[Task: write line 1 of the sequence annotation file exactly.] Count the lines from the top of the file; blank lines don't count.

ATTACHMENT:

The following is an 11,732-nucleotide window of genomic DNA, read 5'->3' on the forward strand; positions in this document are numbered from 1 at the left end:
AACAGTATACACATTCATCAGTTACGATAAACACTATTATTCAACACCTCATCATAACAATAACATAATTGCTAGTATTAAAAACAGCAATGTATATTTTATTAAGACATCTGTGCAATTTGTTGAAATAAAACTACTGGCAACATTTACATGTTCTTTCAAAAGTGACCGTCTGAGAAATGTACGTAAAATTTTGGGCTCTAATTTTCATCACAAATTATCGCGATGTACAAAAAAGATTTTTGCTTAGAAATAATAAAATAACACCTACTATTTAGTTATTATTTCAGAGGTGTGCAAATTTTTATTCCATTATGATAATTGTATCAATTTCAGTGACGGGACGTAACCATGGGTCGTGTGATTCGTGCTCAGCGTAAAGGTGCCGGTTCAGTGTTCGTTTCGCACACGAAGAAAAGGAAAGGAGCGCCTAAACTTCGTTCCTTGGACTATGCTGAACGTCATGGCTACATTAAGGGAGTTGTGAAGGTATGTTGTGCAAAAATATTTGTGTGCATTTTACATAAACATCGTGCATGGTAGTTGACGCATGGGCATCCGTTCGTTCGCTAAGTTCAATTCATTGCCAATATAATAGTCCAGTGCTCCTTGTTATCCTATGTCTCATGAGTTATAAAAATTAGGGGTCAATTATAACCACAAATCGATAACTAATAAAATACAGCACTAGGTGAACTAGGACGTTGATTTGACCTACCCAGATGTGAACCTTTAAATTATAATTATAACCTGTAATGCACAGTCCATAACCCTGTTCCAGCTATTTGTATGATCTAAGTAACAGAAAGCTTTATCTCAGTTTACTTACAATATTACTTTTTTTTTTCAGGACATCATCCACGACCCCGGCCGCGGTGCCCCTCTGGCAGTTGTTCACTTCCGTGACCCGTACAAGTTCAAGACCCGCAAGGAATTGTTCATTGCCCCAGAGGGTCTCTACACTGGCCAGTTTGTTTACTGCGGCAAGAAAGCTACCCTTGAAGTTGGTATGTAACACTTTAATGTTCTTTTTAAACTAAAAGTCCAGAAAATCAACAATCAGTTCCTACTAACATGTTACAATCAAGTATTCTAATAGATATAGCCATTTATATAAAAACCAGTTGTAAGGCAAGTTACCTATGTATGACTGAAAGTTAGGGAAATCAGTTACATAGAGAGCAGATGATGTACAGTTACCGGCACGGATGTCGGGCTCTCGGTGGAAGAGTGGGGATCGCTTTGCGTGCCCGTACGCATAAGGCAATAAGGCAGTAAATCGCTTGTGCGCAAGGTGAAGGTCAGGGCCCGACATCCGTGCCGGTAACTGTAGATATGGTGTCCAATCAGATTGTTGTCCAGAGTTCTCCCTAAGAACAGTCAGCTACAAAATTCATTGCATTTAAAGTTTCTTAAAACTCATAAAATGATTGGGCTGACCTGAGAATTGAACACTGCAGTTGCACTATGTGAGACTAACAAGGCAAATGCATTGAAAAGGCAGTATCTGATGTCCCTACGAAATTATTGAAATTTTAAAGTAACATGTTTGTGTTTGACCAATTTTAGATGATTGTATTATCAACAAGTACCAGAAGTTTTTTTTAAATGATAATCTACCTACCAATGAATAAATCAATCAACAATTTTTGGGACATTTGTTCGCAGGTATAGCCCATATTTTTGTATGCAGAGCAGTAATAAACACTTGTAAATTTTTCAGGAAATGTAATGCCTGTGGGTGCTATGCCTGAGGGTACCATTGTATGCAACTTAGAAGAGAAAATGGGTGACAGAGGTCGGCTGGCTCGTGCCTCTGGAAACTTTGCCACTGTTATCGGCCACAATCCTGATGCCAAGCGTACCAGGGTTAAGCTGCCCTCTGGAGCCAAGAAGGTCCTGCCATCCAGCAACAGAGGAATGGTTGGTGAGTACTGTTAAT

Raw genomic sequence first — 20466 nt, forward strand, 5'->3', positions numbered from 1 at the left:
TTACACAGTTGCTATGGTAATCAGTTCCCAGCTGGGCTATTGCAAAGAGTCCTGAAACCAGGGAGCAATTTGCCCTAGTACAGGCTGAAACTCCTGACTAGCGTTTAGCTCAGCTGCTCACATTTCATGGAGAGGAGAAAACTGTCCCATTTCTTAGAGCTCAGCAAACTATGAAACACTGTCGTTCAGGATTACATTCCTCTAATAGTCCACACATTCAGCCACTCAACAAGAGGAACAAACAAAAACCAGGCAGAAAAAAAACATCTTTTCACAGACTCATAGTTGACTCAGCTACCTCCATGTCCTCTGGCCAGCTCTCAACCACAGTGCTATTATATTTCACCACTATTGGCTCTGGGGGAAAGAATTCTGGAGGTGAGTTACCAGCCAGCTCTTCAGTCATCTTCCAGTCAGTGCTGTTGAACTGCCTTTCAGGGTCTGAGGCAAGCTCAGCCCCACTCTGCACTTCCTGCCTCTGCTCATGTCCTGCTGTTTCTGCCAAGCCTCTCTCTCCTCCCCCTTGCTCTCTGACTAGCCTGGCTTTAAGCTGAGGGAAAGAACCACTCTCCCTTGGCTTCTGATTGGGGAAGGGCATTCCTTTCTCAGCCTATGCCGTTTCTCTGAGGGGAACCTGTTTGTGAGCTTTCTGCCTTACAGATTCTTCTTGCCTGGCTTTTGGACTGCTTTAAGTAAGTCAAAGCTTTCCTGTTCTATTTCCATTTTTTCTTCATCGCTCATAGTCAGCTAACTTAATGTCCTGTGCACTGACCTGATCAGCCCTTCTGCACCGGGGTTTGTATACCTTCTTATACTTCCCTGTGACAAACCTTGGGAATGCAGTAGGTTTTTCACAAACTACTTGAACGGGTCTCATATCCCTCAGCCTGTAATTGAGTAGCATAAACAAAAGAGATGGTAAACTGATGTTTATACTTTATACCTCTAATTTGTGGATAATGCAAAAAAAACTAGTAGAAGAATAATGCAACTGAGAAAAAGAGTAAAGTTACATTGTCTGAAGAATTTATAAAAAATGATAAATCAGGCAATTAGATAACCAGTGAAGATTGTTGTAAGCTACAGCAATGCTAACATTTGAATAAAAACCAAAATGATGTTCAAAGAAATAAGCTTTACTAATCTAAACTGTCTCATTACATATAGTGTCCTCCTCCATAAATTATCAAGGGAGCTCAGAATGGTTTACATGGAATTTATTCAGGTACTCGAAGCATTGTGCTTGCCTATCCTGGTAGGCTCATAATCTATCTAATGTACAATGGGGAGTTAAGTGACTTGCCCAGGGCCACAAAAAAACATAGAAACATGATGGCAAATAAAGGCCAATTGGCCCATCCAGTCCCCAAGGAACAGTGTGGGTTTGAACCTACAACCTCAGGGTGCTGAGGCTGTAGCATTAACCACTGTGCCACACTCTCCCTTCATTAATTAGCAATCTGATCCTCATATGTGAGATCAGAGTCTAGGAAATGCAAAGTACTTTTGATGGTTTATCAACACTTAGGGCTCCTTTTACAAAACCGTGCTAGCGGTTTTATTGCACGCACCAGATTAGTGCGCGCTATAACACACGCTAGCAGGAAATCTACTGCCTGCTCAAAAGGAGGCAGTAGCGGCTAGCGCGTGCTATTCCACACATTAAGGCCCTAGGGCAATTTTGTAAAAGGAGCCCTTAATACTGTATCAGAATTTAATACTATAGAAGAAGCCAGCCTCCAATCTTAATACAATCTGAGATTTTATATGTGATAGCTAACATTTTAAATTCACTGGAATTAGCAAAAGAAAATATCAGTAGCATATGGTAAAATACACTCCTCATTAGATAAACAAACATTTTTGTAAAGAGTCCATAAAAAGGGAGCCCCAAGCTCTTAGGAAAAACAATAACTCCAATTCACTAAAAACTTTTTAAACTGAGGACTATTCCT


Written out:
The following is an 11,732-nucleotide window of genomic DNA, read 5'->3' on the forward strand; positions in this document are numbered from 1 at the left end: